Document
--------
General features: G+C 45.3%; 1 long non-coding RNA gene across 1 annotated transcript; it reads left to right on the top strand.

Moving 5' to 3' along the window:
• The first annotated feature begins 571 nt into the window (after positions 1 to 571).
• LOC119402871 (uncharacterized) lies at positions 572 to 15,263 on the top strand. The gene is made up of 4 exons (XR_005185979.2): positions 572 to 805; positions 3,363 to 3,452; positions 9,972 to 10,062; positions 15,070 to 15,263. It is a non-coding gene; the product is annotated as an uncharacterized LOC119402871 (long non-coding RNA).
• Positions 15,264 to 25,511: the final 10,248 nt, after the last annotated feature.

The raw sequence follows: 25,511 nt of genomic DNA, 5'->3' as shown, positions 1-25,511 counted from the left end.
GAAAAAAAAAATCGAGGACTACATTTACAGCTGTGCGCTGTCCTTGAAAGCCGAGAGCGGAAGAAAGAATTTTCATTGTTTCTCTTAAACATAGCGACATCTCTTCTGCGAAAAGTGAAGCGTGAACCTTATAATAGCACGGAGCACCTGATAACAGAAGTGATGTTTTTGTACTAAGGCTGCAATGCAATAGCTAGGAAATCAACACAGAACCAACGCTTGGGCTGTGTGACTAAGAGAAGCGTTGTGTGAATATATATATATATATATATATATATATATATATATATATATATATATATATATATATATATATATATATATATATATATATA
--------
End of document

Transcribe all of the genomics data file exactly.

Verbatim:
General features: G+C 45.3%; 1 long non-coding RNA gene across 1 annotated transcript; it reads left to right on the top strand.

Moving 5' to 3' along the window:
• The first annotated feature begins 571 nt into the window (after positions 1 to 571).
• LOC119402871 (uncharacterized) lies at positions 572 to 15,263 on the top strand. The gene is made up of 4 exons (XR_005185979.2): positions 572 to 805; positions 3,363 to 3,452; positions 9,972 to 10,062; positions 15,070 to 15,263. It is a non-coding gene; the product is annotated as an uncharacterized LOC119402871 (long non-coding RNA).
• Positions 15,264 to 25,511: the final 10,248 nt, after the last annotated feature.

The raw sequence follows: 25,511 nt of genomic DNA, 5'->3' as shown, positions 1-25,511 counted from the left end.
GAAAAAAAAAATCGAGGACTACATTTACAGCTGTGCGCTGTCCTTGAAAGCCGAGAGCGGAAGAAAGAATTTTCATTGTTTCTCTTAAACATAGCGACATCTCTTCTGCGAAAAGTGAAGCGTGAACCTTATAATAGCACGGAGCACCTGATAACAGAAGTGATGTTTTTGTACTAAGGCTGCAATGCAATAGCTAGGAAATCAACACAGAACCAACGCTTGGGCTGTGTGACTAAGAGAAGCGTTGTGTGAATATATATATATATATATATATATATATATATATATATATATATATATATATATATATATATATATATATATATATATATATA